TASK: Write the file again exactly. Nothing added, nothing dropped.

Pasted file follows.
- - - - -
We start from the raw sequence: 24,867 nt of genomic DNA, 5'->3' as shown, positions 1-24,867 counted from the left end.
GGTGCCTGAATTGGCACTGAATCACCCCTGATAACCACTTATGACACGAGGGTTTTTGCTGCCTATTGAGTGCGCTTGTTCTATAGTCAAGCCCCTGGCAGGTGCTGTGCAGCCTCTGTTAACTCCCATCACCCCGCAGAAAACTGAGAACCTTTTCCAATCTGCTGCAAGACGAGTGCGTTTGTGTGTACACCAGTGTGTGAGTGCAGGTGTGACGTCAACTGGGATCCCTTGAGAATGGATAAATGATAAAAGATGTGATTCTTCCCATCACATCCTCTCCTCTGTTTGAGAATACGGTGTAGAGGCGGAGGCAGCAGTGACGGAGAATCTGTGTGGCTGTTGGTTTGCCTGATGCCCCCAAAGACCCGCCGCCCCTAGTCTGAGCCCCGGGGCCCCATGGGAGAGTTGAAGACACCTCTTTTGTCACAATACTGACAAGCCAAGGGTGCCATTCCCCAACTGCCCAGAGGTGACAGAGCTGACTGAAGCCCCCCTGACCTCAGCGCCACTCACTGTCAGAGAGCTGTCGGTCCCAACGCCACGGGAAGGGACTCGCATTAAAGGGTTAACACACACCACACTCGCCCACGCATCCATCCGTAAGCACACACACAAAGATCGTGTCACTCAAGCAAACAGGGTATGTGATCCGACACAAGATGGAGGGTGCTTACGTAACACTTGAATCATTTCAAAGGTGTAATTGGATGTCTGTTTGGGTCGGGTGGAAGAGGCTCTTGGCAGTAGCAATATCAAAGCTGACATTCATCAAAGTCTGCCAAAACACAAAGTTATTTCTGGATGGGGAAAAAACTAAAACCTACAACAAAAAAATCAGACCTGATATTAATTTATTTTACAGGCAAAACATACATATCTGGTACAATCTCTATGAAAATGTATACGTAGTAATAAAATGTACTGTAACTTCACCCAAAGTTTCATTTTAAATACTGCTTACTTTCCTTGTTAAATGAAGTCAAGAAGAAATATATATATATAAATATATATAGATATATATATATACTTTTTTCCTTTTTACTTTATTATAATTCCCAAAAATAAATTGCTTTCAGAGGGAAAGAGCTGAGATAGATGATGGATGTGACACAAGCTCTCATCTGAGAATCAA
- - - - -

We start from the raw sequence: 24,867 nt of genomic DNA, 5'->3' as shown, positions 1-24,867 counted from the left end.
GGTGCCTGAATTGGCACTGAATCACCCCTGATAACCACTTATGACACGAGGGTTTTTGCTGCCTATTGAGTGCGCTTGTTCTATAGTCAAGCCCCTGGCAGGTGCTGTGCAGCCTCTGTTAACTCCCATCACCCCGCAGAAAACTGAGAACCTTTTCCAATCTGCTGCAAGACGAGTGCGTTTGTGTGTACACCAGTGTGTGAGTGCAGGTGTGACGTCAACTGGGATCCCTTGAGAATGGATAAATGATAAAAGATGTGATTCTTCCCATCACATCCTCTCCTCTGTTTGAGAATACGGTGTAGAGGCGGAGGCAGCAGTGACGGAGAATCTGTGTGGCTGTTGGTTTGCCTGATGCCCCCAAAGACCCGCCGCCCCTAGTCTGAGCCCCGGGGCCCCATGGGAGAGTTGAAGACACCTCTTTTGTCACAATACTGACAAGCCAAGGGTGCCATTCCCCAACTGCCCAGAGGTGACAGAGCTGACTGAAGCCCCCCTGACCTCAGCGCCACTCACTGTCAGAGAGCTGTCGGTCCCAACGCCACGGGAAGGGACTCGCATTAAAGGGTTAACACACACCACACTCGCCCACGCATCCATCCGTAAGCACACACACAAAGATCGTGTCACTCAAGCAAACAGGGTATGTGATCCGACACAAGATGGAGGGTGCTTACGTAACACTTGAATCATTTCAAAGGTGTAATTGGATGTCTGTTTGGGTCGGGTGGAAGAGGCTCTTGGCAGTAGCAATATCAAAGCTGACATTCATCAAAGTCTGCCAAAACACAAAGTTATTTCTGGATGGGGAAAAAACTAAAACCTACAACAAAAAAATCAGACCTGATATTAATTTATTTTACAGGCAAAACATACATATCTGGTACAATCTCTATGAAAATGTATACGTAGTAATAAAATGTACTGTAACTTCACCCAAAGTTTCATTTTAAATACTGCTTACTTTCCTTGTTAAATGAAGTCAAGAAGAAATATATATATATAAATATATATAGATATATATATATACTTTTTTCCTTTTTACTTTATTATAATTCCCAAAAATAAATTGCTTTCAGAGGGAAAGAGCTGAGATAGATGATGGATGTGACACAAGCTCTCATCTGAGAATCAA